Review: 2009 Nissan Maxima 3.5 SV, Take Two

Frank Williams
by Frank Williams

While Ford and GM consider building their mid- and full-size cars on a single platform, Toyota and Nissan are already doing it. The Avalon has been based on the Camry platform since its inception and now Nissan is giving us an Altima-based Maxima. The key to pulling this trick off successfully is differentiating the resultant cars visually and dynamically and, preferably, aiming them at different market segments. Did Nissan succeed at this mission, or did they just give us an Altimus Maximus?

Previously the Maxima was Nissan’s largest car. It still is, but it’s nowhere near full-sized. Its wheelbase is the same as the Altima’s; it’s less than an inch longer and actually has less front headroom (thanks to the standard sunroof), legroom and hip room. Its track is a bit wider but overall it casts pretty much the same shadow as its lesser brother.

Fortunately it owes more of its looks to the 370Z and the GT-R than the Altima. The taut lines are creased and folded to perfection and the view from the drivers seat over the sculpted hood and bulging front fenders is almost worth the price of admission alone. The optional spoiler perched on the edge of the rear deck looks a bit out of place but it’s the only thing I could find to bitch about in the looks department

The interior is a mixed bag. The first glance takes you to Infiniti (but not beyond). However, on closer inspection you wonder if a few e-mails got lost between the design and purchasing departments. The seats are upholstered in nice leather with classy contrasting stitching but the dashboard and doors are covered with a rubbery-feeling petrochemical derivative that looks like it should still be on the dinosaur. The electroluminescent instrument cluster could have come from an Lexus while the non-nav readout for the radio and AC controls consists of orange dot-matrix letters and toothpick numbers that brings to mind the Kia Amanti. And the “Metallic Link” (silver basketweave) plastic trim that replaces the “Piano Dot” (black dot matrix) plastic trim doesn’t add anything to the equation.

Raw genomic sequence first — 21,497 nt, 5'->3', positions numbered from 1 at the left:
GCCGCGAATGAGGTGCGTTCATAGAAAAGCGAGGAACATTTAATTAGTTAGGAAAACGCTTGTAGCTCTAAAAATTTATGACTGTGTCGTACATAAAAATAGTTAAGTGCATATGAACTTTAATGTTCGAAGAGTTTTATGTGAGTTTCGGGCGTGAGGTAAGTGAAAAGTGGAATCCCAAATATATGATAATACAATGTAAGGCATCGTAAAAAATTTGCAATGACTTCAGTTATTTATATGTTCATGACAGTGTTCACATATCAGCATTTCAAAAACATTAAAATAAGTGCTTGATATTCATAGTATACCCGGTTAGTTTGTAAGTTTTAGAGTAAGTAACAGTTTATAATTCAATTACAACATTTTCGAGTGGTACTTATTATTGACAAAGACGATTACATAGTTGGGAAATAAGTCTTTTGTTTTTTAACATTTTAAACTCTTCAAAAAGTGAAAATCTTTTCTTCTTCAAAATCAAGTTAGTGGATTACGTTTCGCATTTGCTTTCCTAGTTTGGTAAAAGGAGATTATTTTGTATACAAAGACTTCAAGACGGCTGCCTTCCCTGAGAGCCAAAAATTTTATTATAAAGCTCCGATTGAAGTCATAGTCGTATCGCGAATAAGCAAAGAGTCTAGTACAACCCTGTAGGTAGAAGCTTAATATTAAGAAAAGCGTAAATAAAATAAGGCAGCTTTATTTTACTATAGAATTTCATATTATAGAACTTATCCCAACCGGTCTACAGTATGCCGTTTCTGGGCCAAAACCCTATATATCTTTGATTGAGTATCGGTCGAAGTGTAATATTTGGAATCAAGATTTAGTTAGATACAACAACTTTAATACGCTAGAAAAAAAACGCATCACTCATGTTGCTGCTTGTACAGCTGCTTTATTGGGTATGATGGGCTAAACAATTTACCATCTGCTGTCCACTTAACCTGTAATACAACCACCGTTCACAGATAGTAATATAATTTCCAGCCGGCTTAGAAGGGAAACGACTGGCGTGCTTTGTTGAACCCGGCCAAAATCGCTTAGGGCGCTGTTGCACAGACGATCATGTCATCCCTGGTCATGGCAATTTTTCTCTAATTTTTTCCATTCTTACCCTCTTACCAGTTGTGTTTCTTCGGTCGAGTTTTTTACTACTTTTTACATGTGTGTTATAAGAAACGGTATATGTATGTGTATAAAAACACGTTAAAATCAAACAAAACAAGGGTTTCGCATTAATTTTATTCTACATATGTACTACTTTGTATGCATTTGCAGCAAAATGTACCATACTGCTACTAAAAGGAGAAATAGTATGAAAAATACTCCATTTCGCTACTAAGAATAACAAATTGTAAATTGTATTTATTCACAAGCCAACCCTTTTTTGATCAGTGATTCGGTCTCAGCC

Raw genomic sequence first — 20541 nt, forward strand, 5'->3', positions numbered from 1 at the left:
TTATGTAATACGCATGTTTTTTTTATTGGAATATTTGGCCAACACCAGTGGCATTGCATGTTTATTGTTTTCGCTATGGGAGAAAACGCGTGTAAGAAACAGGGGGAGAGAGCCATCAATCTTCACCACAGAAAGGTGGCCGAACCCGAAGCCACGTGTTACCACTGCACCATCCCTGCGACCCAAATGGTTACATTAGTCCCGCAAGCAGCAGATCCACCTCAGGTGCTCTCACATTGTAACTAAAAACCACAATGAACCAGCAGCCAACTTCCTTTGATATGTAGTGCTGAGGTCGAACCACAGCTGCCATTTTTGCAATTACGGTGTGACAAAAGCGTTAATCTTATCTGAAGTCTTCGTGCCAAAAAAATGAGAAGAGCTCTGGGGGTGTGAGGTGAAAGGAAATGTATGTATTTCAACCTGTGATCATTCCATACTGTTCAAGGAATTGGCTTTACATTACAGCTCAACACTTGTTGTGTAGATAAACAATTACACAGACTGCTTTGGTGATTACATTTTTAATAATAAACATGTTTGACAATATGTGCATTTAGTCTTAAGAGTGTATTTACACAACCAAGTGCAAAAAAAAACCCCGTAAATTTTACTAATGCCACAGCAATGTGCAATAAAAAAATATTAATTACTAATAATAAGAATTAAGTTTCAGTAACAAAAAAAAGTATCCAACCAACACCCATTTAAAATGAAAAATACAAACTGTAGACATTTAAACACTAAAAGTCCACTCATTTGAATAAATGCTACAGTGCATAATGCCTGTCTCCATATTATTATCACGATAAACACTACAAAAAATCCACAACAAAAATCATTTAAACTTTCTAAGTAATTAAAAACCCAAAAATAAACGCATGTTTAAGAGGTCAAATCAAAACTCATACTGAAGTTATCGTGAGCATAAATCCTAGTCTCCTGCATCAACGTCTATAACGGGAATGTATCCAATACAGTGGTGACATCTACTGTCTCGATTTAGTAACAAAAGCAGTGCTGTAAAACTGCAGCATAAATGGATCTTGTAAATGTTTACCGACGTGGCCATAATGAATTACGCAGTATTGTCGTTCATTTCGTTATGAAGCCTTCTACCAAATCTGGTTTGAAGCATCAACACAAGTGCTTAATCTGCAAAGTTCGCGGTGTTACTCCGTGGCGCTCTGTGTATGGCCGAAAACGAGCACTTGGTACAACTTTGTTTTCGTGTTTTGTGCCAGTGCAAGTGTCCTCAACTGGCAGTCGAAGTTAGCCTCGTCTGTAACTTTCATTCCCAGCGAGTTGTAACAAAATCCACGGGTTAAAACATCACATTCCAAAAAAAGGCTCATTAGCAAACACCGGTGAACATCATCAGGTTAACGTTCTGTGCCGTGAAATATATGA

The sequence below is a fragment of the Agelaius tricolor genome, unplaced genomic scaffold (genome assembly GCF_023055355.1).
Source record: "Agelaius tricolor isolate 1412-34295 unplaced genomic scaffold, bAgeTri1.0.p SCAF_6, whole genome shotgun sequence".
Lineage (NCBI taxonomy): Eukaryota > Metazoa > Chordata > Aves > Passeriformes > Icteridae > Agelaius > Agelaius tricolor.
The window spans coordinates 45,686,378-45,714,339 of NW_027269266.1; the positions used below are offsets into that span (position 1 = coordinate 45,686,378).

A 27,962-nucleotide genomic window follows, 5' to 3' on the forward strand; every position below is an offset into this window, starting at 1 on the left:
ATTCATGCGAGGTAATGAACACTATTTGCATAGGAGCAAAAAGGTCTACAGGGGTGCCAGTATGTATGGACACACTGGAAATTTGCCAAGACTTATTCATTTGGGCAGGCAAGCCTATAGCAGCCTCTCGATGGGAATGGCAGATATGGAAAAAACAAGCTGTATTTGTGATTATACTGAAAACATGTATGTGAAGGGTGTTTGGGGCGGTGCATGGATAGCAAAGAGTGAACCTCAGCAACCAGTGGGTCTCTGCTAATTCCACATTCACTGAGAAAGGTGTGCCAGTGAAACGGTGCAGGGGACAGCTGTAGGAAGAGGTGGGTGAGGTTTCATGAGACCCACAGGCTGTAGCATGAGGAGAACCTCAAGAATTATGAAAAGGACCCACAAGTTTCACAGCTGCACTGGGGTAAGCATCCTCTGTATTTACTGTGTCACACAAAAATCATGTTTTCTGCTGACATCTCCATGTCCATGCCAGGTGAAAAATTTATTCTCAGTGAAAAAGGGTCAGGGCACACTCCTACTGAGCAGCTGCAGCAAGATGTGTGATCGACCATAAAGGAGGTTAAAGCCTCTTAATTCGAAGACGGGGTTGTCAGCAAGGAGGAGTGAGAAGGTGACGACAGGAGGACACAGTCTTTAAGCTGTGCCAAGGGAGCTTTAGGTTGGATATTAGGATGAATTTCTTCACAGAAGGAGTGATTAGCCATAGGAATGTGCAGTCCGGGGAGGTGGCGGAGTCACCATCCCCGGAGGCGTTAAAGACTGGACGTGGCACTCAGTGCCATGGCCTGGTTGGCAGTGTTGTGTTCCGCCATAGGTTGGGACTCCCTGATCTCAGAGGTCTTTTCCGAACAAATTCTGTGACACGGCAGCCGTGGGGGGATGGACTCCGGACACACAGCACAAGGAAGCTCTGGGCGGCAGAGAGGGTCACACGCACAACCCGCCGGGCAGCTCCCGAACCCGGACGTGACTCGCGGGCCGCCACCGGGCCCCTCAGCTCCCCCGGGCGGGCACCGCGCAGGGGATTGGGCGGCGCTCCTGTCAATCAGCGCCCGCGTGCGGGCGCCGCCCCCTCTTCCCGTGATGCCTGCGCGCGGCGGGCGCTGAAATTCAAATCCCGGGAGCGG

I found a few loose trim pieces inside and outside. Admittedly, they were small things but still totally inexcusable on a car that’s billed as the brand’s flagship sedan and can cost $40K when fully optioned.

Nissan’s ubiquitous 3.5L VQ V6 resides under the hood, pumping out 290 hp in this application (20 more than in the Altima, but requiring premium fuel to do it). As always, it’s smooth and pulls readily to the rev limiter. As good as it is, you can’t help but wonder what the Maxima would be like with the 328 hp 3.7 from the Infiniti G37. It’ll probably never happen, though because of that pecking order thing.